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Stories by KARNJARIYA SUKRUNG & Photos by SOMKID CHAIJITVANIT, Bangkok Post, Nov 5, 2004
Some say Gross Domestic Product can't quantify a nation's contentment - and there is an alternative
Bangkok, Thailand -- If you asked villagers in Mooban Kampla-lai, Ubon Ratana district, Khon Kaen, what good quality of life is, they would promptly give you an interesting, succinct list. Closer and stronger family and community bonds.
Abundant chemical-free food from their own backyards that they can share with neighbours. Better soil, clean water and air. A sense of security. A long, contented life.
Nowhere on this list appears the desire for a fat bank account, a grand mansion, home entertainment units, high-speed Internet, or other high-tech gear.
"Simply put, our villagers are happier and healthier when we can live together and nobody has to migrate to look for jobs in the cities," said Martin Wheeler, an English-born man who settled down with his Thai wife and family in Khon Kaen and has been there for almost a decade.
Despite his Manchester upbringing, the Thai-proficient Wheeler was aptly nominated by his village peers to represent Isan farmers at the second annual international forum on Gross National Happiness (GNH). A one-day affair held recently at the Asian Institute of Technology (AIT) in Bangkok, the GNH conference witnessed a wide array of speakers - academics, entrepreneurs, spiritual leaders and farmers - who brainstormed their ideas on what should constitute this innovative concept of national happiness.
"We may not have a lot of money, but we are definitely far from being poor. Our community school has a teacher-student ratio of 1 to 15, which is much better than a number of elitist private schools in England," Wheeler said smiling.
Such impressive educational statistics are only one facet of happiness. In most cases, however, "measuring" the level of villagers' happiness is less a mathematical endeavour than a process of becoming more sensitive to what people really need on a daily basis. For instance, a few of Wheeler's neighbours may have a monthly income below the newly-adjusted poverty line of 1,163 baht per person per month, but their table has never been void of food.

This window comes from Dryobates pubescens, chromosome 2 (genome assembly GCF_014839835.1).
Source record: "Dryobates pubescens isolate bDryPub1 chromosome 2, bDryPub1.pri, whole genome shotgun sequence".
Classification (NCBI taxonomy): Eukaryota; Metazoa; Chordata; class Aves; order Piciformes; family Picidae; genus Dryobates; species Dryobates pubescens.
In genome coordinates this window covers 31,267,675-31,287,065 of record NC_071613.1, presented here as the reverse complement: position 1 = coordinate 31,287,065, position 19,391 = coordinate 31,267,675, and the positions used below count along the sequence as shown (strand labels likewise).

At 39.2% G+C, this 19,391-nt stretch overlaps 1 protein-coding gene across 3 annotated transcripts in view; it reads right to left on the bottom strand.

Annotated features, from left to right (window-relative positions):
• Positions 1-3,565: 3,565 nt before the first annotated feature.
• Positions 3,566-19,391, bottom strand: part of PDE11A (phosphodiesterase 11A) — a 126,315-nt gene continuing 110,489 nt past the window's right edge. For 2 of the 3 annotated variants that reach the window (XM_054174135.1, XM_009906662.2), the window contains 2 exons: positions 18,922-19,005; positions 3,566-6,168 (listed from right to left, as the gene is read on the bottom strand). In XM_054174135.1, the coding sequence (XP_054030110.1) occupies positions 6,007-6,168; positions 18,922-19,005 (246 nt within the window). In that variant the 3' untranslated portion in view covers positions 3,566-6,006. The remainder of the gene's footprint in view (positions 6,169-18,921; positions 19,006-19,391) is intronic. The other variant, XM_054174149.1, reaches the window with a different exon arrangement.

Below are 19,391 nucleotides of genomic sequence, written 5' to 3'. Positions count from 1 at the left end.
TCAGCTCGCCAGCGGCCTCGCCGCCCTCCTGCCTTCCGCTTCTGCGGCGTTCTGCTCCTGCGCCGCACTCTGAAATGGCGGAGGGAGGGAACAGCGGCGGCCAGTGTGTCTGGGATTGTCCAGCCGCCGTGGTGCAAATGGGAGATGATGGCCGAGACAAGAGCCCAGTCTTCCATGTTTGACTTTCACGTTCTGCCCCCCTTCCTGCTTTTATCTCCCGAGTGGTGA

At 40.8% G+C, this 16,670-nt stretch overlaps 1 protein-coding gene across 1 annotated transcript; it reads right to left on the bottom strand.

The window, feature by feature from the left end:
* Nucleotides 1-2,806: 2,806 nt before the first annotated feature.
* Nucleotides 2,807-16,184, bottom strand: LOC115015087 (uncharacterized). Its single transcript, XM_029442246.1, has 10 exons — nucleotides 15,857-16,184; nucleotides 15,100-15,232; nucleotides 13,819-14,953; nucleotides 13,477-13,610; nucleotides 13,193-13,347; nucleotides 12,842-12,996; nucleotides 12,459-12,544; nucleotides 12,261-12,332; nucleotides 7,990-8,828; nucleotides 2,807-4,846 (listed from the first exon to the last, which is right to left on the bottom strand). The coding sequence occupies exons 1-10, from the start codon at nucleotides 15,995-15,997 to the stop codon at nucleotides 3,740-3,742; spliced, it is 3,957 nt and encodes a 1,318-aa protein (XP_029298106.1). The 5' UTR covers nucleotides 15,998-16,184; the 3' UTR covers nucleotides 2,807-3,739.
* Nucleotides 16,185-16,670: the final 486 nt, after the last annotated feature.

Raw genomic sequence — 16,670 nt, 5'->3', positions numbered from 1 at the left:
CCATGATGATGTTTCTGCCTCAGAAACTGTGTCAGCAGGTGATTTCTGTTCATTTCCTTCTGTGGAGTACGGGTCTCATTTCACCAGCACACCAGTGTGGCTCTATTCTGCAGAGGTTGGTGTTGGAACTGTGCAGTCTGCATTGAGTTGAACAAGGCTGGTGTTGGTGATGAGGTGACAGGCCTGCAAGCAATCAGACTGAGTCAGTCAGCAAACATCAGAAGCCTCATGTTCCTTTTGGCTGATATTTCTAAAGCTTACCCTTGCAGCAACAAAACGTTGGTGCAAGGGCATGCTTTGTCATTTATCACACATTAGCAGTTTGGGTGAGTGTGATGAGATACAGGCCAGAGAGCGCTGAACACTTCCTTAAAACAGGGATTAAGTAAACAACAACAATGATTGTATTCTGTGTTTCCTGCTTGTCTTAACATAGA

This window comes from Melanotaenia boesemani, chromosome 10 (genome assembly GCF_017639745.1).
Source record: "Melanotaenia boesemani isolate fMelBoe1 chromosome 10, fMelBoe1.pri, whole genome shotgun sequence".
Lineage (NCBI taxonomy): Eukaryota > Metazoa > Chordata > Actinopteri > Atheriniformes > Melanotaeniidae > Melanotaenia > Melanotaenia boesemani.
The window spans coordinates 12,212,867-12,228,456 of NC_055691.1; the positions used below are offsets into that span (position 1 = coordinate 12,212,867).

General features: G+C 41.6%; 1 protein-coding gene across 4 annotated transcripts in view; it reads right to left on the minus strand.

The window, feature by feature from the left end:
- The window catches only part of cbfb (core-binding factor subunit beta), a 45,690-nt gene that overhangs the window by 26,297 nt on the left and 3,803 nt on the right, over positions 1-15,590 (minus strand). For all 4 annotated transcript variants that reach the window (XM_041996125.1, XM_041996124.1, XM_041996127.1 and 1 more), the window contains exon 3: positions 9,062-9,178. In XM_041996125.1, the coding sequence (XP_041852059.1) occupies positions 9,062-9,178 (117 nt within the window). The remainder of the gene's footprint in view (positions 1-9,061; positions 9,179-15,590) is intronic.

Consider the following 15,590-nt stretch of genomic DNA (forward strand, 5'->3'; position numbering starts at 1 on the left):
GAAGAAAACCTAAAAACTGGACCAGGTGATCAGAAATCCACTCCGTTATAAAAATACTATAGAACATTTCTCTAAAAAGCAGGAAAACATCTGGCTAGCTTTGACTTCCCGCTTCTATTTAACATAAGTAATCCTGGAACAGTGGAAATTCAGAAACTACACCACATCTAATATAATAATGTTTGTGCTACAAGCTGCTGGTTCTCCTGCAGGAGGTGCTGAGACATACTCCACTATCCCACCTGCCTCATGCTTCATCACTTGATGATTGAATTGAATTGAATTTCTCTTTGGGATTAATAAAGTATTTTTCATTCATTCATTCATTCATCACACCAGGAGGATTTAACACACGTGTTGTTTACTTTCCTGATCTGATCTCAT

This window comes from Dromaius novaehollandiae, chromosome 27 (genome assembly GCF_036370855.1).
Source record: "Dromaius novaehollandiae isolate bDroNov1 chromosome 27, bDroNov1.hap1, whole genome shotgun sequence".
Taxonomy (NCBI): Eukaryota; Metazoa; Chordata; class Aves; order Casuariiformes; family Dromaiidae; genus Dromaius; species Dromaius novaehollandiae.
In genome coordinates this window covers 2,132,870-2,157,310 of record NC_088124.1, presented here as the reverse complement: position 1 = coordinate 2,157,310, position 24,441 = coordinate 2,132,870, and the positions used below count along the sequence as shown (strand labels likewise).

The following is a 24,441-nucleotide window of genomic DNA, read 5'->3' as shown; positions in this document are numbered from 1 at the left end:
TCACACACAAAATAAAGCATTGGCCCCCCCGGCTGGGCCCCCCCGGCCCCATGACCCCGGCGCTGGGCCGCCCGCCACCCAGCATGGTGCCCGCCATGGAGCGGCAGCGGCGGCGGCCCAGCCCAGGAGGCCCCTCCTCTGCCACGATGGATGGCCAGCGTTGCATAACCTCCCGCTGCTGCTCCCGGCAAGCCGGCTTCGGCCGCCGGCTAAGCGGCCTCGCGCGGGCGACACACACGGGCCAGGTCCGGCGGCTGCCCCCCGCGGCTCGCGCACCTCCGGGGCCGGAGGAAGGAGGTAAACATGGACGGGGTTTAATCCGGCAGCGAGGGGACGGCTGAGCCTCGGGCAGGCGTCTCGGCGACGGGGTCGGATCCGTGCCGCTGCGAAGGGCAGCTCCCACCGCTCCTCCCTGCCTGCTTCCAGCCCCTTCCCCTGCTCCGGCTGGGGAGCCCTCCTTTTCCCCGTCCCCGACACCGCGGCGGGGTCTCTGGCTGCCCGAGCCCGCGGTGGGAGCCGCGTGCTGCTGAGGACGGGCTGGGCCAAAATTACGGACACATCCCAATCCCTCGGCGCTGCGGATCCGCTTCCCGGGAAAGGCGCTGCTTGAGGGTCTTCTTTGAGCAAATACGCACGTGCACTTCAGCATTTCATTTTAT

On the other hand, if one used the mainstream scale of Gross Domestic Product (GDP), people like Wheeler and his friends would be ranked as "poor" and "underdeveloped". But are they really?
Curiously, in a world-class metropolis like Bangkok, one of the most thriving industries is healthcare. "But is that really what you call progress?" asked Dr Priyanut Piboolsravut from the National Economic and Social Development Board (NESDB). "With more and more people getting sick and dying? Is being in poor health considered growth and development?"
Conventional Western industrial-based development has failed to make us happy and healthy, said Karma Galay of the Centre for Bhutan Studies. "Happiness is essential to human development, and there should be a new paradigm to measure development," he added.
In his view, the goal of human development should come from progress that strikes a balance between the GDP that targets physical well-being and the GNH, which embraces the idea of emotional and spiritual wellness.